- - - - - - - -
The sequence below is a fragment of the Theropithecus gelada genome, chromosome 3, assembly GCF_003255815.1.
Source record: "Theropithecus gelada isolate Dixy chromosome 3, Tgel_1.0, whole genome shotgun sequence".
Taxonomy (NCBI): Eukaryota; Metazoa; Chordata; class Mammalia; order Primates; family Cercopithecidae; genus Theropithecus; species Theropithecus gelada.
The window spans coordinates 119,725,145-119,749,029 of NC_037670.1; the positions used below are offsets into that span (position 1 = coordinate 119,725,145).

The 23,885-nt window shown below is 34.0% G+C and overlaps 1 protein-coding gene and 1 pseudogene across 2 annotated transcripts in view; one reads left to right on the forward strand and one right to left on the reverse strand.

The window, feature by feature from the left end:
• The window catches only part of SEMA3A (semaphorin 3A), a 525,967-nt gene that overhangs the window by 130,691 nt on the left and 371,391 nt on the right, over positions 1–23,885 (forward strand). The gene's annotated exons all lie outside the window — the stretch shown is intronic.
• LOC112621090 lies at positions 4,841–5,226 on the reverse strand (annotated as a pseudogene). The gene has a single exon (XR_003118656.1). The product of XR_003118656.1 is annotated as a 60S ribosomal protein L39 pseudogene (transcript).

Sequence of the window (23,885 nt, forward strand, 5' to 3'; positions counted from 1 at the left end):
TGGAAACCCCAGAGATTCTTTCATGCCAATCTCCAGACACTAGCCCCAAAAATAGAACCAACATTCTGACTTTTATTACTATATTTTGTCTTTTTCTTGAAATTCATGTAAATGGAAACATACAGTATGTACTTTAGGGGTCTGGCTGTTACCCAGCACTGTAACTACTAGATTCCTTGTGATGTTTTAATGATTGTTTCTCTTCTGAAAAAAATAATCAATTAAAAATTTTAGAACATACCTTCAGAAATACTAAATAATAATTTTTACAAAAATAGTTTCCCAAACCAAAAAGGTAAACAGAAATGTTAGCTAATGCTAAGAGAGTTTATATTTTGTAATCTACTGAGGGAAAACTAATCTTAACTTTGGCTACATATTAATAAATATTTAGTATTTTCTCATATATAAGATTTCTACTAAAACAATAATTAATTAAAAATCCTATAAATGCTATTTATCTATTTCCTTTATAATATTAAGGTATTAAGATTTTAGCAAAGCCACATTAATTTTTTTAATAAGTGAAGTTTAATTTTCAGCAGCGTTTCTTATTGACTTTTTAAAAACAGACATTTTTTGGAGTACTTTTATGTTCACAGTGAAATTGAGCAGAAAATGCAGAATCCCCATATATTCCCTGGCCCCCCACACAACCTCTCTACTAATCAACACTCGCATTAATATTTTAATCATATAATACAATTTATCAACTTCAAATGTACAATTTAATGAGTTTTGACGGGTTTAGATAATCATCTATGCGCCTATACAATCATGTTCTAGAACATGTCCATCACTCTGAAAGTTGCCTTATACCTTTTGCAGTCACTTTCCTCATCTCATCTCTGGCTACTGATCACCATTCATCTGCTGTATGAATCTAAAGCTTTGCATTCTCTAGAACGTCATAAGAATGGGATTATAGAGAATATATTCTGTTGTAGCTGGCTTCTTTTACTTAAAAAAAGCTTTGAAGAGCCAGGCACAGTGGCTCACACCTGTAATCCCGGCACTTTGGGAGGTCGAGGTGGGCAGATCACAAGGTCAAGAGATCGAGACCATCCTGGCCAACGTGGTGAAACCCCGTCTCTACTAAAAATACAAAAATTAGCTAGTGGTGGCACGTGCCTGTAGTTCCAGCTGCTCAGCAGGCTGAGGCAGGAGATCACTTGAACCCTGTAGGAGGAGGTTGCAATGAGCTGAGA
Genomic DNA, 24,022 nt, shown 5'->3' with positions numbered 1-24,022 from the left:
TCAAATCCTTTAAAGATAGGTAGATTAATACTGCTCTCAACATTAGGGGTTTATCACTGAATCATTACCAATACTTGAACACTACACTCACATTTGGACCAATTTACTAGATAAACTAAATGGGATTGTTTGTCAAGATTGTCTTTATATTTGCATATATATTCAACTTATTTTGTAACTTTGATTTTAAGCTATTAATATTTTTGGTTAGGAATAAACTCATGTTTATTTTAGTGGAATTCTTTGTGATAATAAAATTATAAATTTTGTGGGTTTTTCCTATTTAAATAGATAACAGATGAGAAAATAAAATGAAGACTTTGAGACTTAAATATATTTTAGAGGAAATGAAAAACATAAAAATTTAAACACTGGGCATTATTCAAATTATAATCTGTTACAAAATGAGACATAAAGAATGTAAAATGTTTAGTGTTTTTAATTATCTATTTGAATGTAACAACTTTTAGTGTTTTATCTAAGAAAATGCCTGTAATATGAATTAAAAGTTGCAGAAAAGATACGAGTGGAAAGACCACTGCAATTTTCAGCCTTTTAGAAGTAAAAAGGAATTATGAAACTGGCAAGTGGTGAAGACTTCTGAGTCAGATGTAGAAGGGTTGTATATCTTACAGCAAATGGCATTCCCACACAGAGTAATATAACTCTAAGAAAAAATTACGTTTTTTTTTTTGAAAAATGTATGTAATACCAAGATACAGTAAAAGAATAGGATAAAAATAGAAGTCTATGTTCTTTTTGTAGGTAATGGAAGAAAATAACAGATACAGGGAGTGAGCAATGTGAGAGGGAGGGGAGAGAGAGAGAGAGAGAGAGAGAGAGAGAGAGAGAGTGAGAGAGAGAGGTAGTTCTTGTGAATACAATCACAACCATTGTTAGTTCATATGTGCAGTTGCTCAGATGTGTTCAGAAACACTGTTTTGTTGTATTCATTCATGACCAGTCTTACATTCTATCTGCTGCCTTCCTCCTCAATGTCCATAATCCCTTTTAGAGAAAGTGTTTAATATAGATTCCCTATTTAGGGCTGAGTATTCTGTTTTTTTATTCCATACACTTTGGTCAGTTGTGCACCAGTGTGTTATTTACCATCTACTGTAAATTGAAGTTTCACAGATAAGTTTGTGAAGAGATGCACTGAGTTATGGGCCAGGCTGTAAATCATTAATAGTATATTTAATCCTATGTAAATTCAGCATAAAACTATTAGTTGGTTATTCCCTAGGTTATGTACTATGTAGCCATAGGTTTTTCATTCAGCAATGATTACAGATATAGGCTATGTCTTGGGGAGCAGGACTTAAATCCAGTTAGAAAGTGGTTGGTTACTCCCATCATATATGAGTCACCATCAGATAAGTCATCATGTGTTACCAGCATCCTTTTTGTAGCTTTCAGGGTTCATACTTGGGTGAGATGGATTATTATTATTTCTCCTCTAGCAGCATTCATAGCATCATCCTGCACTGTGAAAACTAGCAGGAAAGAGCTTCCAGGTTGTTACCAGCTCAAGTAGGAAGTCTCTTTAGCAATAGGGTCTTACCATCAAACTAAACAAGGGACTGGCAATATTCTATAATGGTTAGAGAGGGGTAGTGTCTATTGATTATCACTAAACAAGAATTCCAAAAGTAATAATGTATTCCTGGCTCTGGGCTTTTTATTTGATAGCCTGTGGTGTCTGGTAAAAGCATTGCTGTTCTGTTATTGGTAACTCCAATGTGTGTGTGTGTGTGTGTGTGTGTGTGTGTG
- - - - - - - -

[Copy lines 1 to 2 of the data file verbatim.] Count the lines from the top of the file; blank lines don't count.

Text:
The sequence below is a fragment of the Theropithecus gelada genome, chromosome 3, assembly GCF_003255815.1.
Source record: "Theropithecus gelada isolate Dixy chromosome 3, Tgel_1.0, whole genome shotgun sequence".